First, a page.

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Other Tests...
As long as we laid down an accurate baseline which we could confidently test against, we just couldn't help ourselves, and had to try out a few more ideas before we ended our Project. We tried to get manufacturers to send us anything they had, from 'fuel-line' magnets to 'air spinner' devices. They all refused… this was very interesting. So we tried a few of our own, as well as some fuel additives. We're compiling a list of new products to test against for the next endeavor… "Project MPG -II"!

(Photo of Fuel Cat): For those searching for mystical and magical potions to increase economy and power by leaps and bounds, lest ye not be disappointed. We hunted down the most revered of all "snake oils" and came up with the "Fuel Cat", which was reportedly sold to fleets and municipalities world-wide. This device is supposedly reported to oppositely charge molecularized fuel particles, therefore increasing atomization resulting in gains in both power and fuel economy. After spending $200 on the device and another $100 on plumbing, we added it to our already rigorous test schedule. Although it looks cool mounted under the hood, it gave no apparent benefits, other than a now lighter weight wallet. Don't look for quick gains and cheap shortcuts to better performance… they just ain't out there! We found it's a lot easier to reduce fuel economy than it is to gain it.

(Photo of Klotz Nitro being poured into the tank): We had some Klotz Nitro (nitropropanol) just lying around, which we thought would be interesting to test in Project M-P-G. This oxygen bearing fuel additive put out an impressive increase in power, but due to costs,  not something you'd want to run everyday. We also tested the effects with premium 93 octane fuel over our normal diet of the 87 stuff. Not surprising, the slower burn effect of the higher octane reduced our horsepower output as well as fuel economy. Use only just enough octane to reduce pinging or detonation, and that's it! Any more would be a waste of performance and greenbacks.

(Photo of exhaust ports on head): The relatively small but smooth flowing unrestricted OEM exhaust ports on our 460 revealed good low and mid-range performance while allowing future porting and polishing to unleash even more power if we so wish to do so. The exhaust ports bottlenecked the passage width from 1.400" to a mere 1.100" for a 22% restriction. If we were to add more power (ie: camshaft, blower, stroker), this would be necessary to be removed.

(Photo of MPG at Silver Lake Sand Dunes): Since project MPG stands for "Mileage, Power and Gearing", so we set out to prove all three. Even though this massive machine was built to be the ultimate tow rig, it proved that it can also be one heck of an off-roader as well. Topping a giant dune at Silver Lake, MI. is tough enough for a well-equipped Jeep, let alone a nearly 4-ton six wheeled beast. Nevertheless the additional power was much welcomed while the increased fuel mileage benefits were greatly enjoyed to and from the Sand Blast event.

(Photo of MPG at the truck pulls) Our decked out Ford took top honors at the PYT 4x4 club's truck Pulls by taking home a first place trophy in the 7,200 pound street stock class while pulling a 48,000 pound eliminator sled. Our modifications worked to our advantage by putting down a 268' pull distance, further than anyone else in that class. Only 4 days later we found ourselves trekking reliably across the great plains of the USA with trailer in tow on a 3,000 mile, week long test loop.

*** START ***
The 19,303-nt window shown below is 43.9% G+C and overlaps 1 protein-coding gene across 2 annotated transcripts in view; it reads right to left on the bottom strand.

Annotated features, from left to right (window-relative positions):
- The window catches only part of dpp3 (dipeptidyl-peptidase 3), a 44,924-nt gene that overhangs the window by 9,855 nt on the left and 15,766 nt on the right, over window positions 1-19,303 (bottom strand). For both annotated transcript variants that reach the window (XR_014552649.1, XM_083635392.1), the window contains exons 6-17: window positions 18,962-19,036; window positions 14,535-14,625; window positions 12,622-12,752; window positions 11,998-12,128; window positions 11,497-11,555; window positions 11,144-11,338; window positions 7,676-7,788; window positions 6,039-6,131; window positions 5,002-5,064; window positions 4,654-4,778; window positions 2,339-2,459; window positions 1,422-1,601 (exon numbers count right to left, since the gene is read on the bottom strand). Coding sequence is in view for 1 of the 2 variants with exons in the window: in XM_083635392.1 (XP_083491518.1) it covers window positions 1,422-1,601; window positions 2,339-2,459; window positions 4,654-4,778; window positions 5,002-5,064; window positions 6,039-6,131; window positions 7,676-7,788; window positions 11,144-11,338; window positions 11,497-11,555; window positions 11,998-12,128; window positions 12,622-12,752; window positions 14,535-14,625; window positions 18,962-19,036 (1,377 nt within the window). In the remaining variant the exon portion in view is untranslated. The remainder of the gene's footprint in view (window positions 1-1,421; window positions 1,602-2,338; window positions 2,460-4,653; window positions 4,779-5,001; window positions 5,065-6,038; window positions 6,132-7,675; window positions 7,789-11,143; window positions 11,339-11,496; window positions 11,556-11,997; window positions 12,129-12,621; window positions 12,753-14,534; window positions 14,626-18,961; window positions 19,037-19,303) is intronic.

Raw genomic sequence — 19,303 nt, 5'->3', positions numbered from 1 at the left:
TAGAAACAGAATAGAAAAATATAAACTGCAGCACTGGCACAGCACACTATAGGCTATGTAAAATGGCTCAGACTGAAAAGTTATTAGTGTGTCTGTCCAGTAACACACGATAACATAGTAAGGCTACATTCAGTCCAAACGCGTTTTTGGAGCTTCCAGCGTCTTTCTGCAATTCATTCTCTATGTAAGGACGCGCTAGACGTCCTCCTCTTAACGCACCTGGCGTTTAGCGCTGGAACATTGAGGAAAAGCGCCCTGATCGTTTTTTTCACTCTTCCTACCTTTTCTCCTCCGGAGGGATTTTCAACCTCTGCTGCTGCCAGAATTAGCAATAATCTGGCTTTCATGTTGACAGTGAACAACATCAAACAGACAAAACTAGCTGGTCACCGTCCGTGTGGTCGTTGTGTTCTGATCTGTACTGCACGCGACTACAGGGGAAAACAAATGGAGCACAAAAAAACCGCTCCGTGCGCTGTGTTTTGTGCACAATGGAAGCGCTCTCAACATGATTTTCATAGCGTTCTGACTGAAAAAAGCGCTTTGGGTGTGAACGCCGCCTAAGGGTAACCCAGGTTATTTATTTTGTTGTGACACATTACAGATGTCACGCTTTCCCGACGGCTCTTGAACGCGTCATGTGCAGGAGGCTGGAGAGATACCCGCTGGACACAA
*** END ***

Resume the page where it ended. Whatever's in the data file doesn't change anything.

(Photo of MPG & trailer in Colorado): We needed to do one final over the road test to push all our new modifications to the limit. Testing our heavy hauler on a 7 day, 3000 mile test loop weighed in at a combined weight of 16,000 pounds while towing an 8,000lbs trailer across the plains from Wisconsin to the Colorado Rocky Mountains. In testing our Hypertech computer chip, we confirmed an increase in mountain climbing speeds from 35mph to 55mph while ascending an 11,000 foot pass. We also realized a 1 mpg increase with the chip in, once all our mods were in place. Finding that "perfect" gear during acceleration up the mountain and deceleration down the other side was a snap with our new 6-speed gear selection offered from the addition of our Gear Vendors overdrive. It made a world of difference in driveability both on the plains and in the mountains. We were able to comfortably cruise at the 75mph speed limit across the plains while getting nearly 10mpg as well as traversing the steep mountain passes with more than enough power at our disposal.

(Photo of truck w/trailer doing a burnout): So, what's in store for Project MPG from here on in? There's still lots of stuff we can fit our re-christened super hauler with, including ported and polished cylinder heads, camshaft, polished intake runners and yes of course, a supercharger. But in the meantime we're just going to sit back and enjoy the increased performance and fuel economy we have achieved with the additions already installed. We love doing 16,000 pound four-wheel dually "trailer-burnouts" next to the guys with the Camaros and Mustang GTs at the stoplights!

(Photo of F-350 emblem and Four Wheeler logo):
We had a lot of fun doing Project MPG, and we also learned a lot. Even the soundest theories are meaningless unless tested, and as you've seen here, we could have ended up with half the performance we did, had we not recorded and compared the before and after results on every single item. With just a stopwatch and some spare time, you too can come up with a pretty good test regiment for your own backyard modifications, whatever they may be.

Congratulations! If you've read this entire reprint, we'd like to hear from you! E-mail us so we can personally congratulate those hearty souls making through the volumes of information you have!

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